A ventricular septal defect (VSD), a hole in the heart, is a common heart defect that’s present at birth (congenital). The hole (defect) occurs in the wall (septum) that separates the heart’s lower chambers (ventricles) and allows blood to pass from the left to the right side of the heart. The oxygen-rich blood then gets pumped back to the lungs instead of out to the body, causing the heart to work harder.
A small ventricular septal defect may cause no problems, and many small VSDs close on their own. Medium or larger VSDs may need surgical repair early in life to prevent complications.
Treatment of a VSD depends on a child’s age, as well as the size, location, and severity of the hole.
It’s important to note that VSDs do not get bigger, but sometimes they will get smaller or close completely on their own without any treatment. For this reason, the doctor may not immediately recommend surgery, but will watch your child closely and treat any symptoms with medication.
In general, small VSDs usually don’t cause symptoms and are more likely to close on their own. Many small VSDs will do so before your child is 2 years old.
Medium and large VSDs often result in noticeable symptoms such as fast breathing, tiring easily, poor feeding, and failure to gain weight and grow properly. These signs typically indicate that the VSD will not close by itself. In this case, your doctor may recommend heart surgery to fix the hole. The purpose of this surgery is to ease symptoms caused by the VSD and prevent long-term damage to the heart and lungs.
While infants and children most often receive this type of operation, adults sometimes also need the surgery if their VSD was not diagnosed during childhood.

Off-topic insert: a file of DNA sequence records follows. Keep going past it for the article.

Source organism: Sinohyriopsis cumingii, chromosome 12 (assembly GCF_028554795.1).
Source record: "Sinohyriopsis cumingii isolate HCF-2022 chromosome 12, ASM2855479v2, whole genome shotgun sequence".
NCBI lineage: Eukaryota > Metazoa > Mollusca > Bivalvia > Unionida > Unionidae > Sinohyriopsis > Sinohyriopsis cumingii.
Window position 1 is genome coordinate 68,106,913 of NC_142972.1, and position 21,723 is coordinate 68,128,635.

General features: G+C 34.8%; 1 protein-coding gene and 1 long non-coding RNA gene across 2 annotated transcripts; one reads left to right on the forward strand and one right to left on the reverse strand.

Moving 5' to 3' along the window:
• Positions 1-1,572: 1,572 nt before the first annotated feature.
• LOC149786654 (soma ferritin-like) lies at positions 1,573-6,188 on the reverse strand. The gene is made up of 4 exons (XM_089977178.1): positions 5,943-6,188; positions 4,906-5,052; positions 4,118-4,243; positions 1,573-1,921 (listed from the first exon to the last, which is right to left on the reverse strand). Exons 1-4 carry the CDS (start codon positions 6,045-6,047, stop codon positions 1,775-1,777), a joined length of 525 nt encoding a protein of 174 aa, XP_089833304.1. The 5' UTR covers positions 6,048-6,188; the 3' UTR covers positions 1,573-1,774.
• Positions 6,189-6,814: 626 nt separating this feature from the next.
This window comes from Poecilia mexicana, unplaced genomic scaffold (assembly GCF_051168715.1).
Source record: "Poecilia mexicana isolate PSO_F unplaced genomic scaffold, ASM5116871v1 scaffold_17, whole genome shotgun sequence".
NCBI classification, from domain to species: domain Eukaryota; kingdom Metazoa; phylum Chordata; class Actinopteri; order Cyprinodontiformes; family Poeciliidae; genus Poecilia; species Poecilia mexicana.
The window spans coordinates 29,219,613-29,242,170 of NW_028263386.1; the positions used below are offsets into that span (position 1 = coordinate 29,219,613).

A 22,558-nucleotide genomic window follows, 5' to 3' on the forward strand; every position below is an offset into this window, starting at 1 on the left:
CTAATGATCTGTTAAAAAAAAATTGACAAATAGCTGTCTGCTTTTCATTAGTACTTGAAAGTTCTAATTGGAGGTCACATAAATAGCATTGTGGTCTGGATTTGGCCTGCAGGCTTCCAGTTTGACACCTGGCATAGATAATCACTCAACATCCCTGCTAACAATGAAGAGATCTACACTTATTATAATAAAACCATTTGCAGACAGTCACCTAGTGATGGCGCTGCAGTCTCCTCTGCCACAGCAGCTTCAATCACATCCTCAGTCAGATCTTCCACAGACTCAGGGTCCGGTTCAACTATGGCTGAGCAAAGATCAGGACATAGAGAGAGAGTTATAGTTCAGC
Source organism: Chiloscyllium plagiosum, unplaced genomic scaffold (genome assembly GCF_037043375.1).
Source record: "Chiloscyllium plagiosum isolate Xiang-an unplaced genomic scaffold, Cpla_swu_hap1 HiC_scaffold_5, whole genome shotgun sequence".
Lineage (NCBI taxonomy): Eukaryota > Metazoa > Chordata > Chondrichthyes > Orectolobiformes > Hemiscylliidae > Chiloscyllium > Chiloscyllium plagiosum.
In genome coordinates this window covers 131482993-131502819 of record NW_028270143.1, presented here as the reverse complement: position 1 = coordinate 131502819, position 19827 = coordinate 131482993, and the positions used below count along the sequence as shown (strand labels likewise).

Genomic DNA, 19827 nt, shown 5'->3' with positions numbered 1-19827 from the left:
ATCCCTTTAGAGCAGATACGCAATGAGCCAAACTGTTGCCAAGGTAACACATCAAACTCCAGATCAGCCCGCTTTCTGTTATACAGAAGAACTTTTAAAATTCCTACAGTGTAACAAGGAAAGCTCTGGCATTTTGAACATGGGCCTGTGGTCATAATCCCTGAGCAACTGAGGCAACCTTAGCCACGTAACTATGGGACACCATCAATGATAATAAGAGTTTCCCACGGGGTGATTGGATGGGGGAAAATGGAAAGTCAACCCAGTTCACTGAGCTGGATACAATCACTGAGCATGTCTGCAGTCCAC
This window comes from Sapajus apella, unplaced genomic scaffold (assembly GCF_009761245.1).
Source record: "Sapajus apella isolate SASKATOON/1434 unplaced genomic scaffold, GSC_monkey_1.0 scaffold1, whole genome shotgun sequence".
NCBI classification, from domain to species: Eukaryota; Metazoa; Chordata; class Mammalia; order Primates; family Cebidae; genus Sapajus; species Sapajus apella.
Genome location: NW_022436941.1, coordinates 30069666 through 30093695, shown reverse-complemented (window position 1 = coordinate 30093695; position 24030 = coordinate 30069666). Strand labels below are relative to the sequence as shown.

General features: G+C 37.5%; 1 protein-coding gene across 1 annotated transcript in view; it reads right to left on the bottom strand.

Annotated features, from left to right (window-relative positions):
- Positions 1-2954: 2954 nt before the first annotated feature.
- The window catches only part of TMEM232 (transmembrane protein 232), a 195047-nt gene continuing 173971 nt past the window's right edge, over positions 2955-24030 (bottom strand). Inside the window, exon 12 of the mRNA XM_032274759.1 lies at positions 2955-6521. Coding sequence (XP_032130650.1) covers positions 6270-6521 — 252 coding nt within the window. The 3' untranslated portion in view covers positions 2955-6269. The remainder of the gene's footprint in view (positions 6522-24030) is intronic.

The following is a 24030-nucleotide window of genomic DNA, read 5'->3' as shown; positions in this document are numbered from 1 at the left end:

Be sure to speak with your doctor about what treatment is right for your child. If surgery is recommended, your doctor will refer you to a cardiothoracic surgeon.
Signs and symptoms of serious heart defects often appear during the first few days, weeks or months of a child’s life.
Ventricular septal defect (VSD) symptoms in a baby may include:
You and your doctor may not notice signs of a ventricular septal defect at birth. If the defect is small, symptoms may not appear until later in childhood — if at all. Signs and symptoms vary depending on the size of the hole and other associated heart defects.
Your doctor may first suspect a heart defect during a regular checkup if he or she hears a murmur while listening to your baby’s heart with a stethoscope. Sometimes a VSD can be detected by ultrasound before the baby is born.
Sometimes a VSD isn’t detected until a person reaches adulthood. Symptoms and signs can include shortness of breath or a heart murmur your doctor hears when listening to your heart with a stethoscope.
Congenital heart defects arise from problems early in the heart’s development, but there’s often no clear cause. Genetics and environmental factors may play a role. VSDs can occur alone or with other congenital heart defects.
During fetal development, a ventricular septal defect occurs when the muscular wall separating the heart into left and right sides (septum) fails to form fully between the lower chambers of the heart (ventricles).